Day 21: Uphill to Silverton

Sunday July 11, 18.8mi/30.3km

Elk Creek Pond (403.6/9995ft) to Engineer Trail Jct (422.4/12126ft) (CO)

I said goodbye to KOKO (I will try to catch up to her in a couple days), and I was out of camp at 7am, and stopped by the pond to get water. Cool sunrise!

I hiked downhill for an hour along Elk Creek, watching the sunshine light up the hillsides.

Elk Creek joins the Animas River, and the trail takes a right turn at this junction. Apparently there is a train stop in the middle of the forest?!

The CT crosses the Durango & Silverton railway, a historical train line that still runs today as a tourist attraction.

I actually got to walk along the tracks for a quick 100m. It’s neat that it is a narrow gauge railway.

The trail crossed the large Animas River on a huge bridge.

Looking upstream, towards Silverton, which is about 7 miles upriver.

And then the climb began, and lasted for the rest of the day. I left the river, and climbed up 1800ft on dozens of switchbacks to highway 550. Occasionally there were viewpoints on the switchbacks.

Once I was out of the gorge, it was a gradual uphill through meadows to the road.

I got to Molas Pass on highway 550, and quickly got a hitch from a nice Texas couple in a Tacoma. I got to ride in the back, and I got a neat picture of Silverton as we descended from the pass.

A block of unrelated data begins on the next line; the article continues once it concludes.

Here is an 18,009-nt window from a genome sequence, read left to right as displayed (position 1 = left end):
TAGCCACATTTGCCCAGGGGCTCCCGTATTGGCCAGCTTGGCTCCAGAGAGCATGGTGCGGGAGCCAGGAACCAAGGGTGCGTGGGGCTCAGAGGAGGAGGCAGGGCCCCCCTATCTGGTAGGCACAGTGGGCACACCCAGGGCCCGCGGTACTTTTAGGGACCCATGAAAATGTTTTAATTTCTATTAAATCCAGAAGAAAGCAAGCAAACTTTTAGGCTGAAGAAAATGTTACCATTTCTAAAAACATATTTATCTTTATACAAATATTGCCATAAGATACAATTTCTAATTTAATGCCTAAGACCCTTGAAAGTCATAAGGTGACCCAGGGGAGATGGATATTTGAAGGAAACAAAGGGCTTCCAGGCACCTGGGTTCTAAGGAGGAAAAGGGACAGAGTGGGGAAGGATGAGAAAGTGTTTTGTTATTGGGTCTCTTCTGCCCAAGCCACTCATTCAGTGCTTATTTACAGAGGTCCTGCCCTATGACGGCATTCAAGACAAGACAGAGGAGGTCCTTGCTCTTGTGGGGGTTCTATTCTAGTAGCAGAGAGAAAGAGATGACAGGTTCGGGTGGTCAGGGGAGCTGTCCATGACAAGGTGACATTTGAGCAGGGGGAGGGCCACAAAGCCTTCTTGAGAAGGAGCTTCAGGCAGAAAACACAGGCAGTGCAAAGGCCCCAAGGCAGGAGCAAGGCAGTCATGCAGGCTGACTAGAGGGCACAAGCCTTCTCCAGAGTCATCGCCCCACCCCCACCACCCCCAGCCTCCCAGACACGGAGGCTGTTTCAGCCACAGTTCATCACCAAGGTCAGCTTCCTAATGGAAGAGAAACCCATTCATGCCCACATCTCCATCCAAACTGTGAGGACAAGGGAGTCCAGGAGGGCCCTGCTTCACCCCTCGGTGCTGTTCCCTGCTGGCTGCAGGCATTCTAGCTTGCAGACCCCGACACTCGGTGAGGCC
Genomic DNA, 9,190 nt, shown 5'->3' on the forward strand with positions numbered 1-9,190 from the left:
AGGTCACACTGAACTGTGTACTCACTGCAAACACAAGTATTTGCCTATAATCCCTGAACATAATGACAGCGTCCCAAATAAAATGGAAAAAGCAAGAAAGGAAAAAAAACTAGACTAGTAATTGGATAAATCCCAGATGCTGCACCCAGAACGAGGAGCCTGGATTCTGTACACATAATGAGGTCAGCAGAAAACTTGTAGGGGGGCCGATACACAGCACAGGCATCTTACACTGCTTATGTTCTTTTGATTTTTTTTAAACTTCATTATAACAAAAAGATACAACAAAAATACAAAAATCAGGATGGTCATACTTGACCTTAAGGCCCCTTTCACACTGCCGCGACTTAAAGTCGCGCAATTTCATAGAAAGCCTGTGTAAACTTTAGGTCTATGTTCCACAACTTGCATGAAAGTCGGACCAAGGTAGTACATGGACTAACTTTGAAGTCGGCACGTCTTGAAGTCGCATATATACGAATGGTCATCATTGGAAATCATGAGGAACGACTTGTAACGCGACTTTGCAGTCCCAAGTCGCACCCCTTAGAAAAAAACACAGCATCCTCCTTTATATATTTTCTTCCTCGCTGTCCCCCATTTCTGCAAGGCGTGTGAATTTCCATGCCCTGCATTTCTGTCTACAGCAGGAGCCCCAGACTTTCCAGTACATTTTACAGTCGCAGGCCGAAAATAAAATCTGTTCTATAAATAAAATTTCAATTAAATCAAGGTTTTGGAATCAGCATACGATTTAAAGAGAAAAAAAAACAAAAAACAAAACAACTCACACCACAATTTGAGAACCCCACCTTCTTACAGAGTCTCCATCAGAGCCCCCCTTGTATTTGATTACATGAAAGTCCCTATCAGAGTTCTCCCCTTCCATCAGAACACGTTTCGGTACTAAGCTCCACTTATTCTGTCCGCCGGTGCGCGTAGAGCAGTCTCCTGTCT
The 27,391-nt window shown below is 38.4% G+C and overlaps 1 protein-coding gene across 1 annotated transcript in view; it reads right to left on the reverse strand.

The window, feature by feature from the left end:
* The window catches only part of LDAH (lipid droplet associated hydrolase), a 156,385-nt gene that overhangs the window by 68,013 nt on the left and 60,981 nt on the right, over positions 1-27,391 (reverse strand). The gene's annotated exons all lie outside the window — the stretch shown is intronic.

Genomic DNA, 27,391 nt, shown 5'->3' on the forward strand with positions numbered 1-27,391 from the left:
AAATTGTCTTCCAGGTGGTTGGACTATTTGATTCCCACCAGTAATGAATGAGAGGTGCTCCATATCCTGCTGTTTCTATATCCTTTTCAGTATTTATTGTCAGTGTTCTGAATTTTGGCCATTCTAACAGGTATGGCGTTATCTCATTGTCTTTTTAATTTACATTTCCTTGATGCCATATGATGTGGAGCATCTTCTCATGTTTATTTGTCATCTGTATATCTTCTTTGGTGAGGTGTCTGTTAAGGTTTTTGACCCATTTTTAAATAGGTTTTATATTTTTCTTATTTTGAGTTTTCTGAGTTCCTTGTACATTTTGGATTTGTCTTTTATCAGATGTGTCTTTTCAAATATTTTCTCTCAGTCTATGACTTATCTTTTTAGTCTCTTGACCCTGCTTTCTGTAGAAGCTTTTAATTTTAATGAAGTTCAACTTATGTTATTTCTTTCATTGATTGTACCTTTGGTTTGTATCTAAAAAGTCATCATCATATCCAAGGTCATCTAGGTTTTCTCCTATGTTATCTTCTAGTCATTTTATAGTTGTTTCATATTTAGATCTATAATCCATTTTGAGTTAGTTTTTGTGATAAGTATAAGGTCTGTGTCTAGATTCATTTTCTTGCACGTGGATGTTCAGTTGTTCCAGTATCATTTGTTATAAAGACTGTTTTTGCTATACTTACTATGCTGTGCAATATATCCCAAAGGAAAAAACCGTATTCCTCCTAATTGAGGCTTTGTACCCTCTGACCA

It’s a historic town, known for mining and brothels.

I was hungry and went straight to a restaurant for breakfast. The Bent Elbow was an excellent choice.

I devoured a breakfast burrito, and because it was Sunday, I decided to make it feel brunch-y with a Mimosa.

I walked the main street, full of little shops and restaurants.

There were little parks that showcased pieces of the town’s history.

And some houses that did the same thing.

“Home of Russian Princess 1883”

I did my food shopping, and then walked over to The Avon, a hotel & hostel in town.

It’s a beautiful old wooden building with tons of old-timey things.

I signed the guestbook, which took forever because it was a quill pen and ink.

After I took my shower, I left and went back to the main street to get more food. A funnel cake factory? How can I not go!

They also had Cherry limeade, and ice cream, so I got one of each of those too. A nice older couple sitting at the table next to me noticed my backpack, and offered me a ride back up to Molas Pass. Awesome! I was back on trail at 3pm. Back to the scenery!

And back to the gradual uphill climbing. The thousands of corn lilies were a nice touch.

The trail gradually climbed to 12,000ft, and the wildflower meadows seem to love that elevation.

There was a flock of sheep down by those lakes!

More wildflowers!

I walked for hours thru fields of wildflowers, so cool.

I don’t know why it’s called Engineer Mountain, but I like it.

I setup camp near that junction sign, and there was a small pond nearby too.

It was a little windy camping up so high with no trees, but my tent was tucked in next to some bushes, so it will be a quiet night’s sleep.

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